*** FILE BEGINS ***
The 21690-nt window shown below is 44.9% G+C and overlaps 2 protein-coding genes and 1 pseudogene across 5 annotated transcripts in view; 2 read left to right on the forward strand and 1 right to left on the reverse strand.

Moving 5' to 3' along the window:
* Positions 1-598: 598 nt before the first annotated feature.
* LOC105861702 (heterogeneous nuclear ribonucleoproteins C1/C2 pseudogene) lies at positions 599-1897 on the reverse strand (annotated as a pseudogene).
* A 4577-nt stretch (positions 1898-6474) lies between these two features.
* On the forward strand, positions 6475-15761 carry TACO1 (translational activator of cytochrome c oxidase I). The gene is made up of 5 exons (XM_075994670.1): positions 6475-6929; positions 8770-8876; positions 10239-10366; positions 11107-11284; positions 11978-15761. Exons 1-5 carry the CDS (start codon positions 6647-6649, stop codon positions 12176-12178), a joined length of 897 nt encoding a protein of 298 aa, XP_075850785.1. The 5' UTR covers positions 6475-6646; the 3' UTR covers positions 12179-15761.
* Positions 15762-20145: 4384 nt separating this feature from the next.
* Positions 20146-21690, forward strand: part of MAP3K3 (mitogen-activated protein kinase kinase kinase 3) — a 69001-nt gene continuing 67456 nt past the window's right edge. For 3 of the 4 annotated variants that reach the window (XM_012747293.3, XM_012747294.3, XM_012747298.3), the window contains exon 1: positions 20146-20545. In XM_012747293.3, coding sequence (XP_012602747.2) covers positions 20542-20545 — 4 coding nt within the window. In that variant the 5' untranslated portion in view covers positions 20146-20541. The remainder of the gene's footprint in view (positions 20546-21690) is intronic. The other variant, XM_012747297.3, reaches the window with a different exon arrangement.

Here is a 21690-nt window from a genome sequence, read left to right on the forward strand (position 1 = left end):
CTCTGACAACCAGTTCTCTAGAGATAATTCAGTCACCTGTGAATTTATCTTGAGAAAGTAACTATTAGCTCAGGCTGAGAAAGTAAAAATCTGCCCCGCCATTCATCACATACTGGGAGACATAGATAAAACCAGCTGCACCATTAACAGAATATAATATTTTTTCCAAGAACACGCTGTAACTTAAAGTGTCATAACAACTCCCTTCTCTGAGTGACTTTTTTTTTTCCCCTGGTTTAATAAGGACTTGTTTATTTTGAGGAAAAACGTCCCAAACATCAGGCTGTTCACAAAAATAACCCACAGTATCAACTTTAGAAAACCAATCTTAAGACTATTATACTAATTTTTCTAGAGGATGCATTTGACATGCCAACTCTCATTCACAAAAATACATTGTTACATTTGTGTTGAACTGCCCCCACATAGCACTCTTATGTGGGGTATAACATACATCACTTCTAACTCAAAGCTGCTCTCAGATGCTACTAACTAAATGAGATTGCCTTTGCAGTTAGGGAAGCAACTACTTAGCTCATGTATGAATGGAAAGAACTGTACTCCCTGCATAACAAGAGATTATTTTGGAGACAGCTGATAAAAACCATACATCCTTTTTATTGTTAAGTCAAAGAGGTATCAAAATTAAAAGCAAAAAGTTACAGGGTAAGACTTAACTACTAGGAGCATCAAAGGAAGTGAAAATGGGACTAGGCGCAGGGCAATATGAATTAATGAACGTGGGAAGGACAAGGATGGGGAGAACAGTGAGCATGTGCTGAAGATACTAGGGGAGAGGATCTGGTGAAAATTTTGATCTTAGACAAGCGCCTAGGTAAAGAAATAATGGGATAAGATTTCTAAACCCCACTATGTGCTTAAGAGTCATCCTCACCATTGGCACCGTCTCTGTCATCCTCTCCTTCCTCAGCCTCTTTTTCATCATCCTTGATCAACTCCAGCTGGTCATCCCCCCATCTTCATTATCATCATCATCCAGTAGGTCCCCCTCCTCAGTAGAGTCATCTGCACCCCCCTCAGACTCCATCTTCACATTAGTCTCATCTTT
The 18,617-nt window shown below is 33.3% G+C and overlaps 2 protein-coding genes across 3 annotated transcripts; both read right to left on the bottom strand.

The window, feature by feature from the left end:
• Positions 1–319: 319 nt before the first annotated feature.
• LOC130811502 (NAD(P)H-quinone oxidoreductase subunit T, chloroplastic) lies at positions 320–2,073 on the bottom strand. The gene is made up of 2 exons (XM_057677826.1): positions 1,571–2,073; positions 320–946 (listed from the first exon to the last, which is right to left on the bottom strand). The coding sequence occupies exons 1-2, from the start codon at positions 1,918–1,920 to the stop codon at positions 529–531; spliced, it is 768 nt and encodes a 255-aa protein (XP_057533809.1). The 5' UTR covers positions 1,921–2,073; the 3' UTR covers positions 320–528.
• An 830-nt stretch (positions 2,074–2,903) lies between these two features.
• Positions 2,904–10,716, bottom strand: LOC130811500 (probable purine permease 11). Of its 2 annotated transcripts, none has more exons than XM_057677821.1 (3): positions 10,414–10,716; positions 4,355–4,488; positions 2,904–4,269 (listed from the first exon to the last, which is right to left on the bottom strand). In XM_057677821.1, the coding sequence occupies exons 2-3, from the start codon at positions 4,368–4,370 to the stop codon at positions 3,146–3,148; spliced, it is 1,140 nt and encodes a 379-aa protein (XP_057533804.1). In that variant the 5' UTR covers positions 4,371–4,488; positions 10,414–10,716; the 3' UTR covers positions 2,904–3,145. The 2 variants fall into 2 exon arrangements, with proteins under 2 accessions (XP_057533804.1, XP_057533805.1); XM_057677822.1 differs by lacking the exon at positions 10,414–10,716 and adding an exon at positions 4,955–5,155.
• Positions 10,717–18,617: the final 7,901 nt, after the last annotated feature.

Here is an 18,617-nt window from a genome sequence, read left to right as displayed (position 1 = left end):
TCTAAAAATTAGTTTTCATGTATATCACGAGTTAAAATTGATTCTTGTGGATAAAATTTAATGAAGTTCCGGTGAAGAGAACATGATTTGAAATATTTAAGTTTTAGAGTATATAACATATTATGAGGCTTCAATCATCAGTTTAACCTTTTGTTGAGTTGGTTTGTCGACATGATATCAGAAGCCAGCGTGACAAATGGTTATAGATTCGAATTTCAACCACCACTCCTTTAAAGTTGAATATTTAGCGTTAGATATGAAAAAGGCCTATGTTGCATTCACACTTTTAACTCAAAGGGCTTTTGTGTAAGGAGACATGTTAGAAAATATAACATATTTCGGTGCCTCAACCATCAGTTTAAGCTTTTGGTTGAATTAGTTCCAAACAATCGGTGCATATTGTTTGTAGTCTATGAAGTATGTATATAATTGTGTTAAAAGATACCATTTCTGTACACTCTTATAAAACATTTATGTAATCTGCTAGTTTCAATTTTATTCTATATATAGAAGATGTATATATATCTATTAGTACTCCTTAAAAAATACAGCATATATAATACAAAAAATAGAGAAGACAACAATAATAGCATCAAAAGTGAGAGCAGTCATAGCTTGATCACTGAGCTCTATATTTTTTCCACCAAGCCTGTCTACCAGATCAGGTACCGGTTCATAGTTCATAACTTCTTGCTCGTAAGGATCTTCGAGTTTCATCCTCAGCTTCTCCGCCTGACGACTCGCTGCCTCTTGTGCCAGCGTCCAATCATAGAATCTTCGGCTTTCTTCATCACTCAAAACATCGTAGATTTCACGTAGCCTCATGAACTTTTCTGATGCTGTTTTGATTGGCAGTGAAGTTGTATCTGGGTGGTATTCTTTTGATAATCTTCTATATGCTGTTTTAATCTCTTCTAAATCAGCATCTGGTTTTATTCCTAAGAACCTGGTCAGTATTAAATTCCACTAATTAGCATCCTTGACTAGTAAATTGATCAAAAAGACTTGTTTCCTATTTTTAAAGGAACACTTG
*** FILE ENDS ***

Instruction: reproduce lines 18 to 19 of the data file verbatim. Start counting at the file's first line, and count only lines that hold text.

Here is an 18,617-nt window from a genome sequence, read left to right as displayed (position 1 = left end):
TCTAAAAATTAGTTTTCATGTATATCACGAGTTAAAATTGATTCTTGTGGATAAAATTTAATGAAGTTCCGGTGAAGAGAACATGATTTGAAATATTTAAGTTTTAGAGTATATAACATATTATGAGGCTTCAATCATCAGTTTAACCTTTTGTTGAGTTGGTTTGTCGACATGATATCAGAAGCCAGCGTGACAAATGGTTATAGATTCGAATTTCAACCACCACTCCTTTAAAGTTGAATATTTAGCGTTAGATATGAAAAAGGCCTATGTTGCATTCACACTTTTAACTCAAAGGGCTTTTGTGTAAGGAGACATGTTAGAAAATATAACATATTTCGGTGCCTCAACCATCAGTTTAAGCTTTTGGTTGAATTAGTTCCAAACAATCGGTGCATATTGTTTGTAGTCTATGAAGTATGTATATAATTGTGTTAAAAGATACCATTTCTGTACACTCTTATAAAACATTTATGTAATCTGCTAGTTTCAATTTTATTCTATATATAGAAGATGTATATATATCTATTAGTACTCCTTAAAAAATACAGCATATATAATACAAAAAATAGAGAAGACAACAATAATAGCATCAAAAGTGAGAGCAGTCATAGCTTGATCACTGAGCTCTATATTTTTTCCACCAAGCCTGTCTACCAGATCAGGTACCGGTTCATAGTTCATAACTTCTTGCTCGTAAGGATCTTCGAGTTTCATCCTCAGCTTCTCCGCCTGACGACTCGCTGCCTCTTGTGCCAGCGTCCAATCATAGAATCTTCGGCTTTCTTCATCACTCAAAACATCGTAGATTTCACGTAGCCTCATGAACTTTTCTGATGCTGTTTTGATTGGCAGTGAAGTTGTATCTGGGTGGTATTCTTTTGATAATCTTCTATATGCTGTTTTAATCTCTTCTAAATCAGCATCTGGTTTTATTCCTAAGAACCTGGTCAGTATTAAATTCCACTAATTAGCATCCTTGACTAGTAAATTGATCAAAAAGACTTGTTTCCTATTTTTAAAGGAACACTTG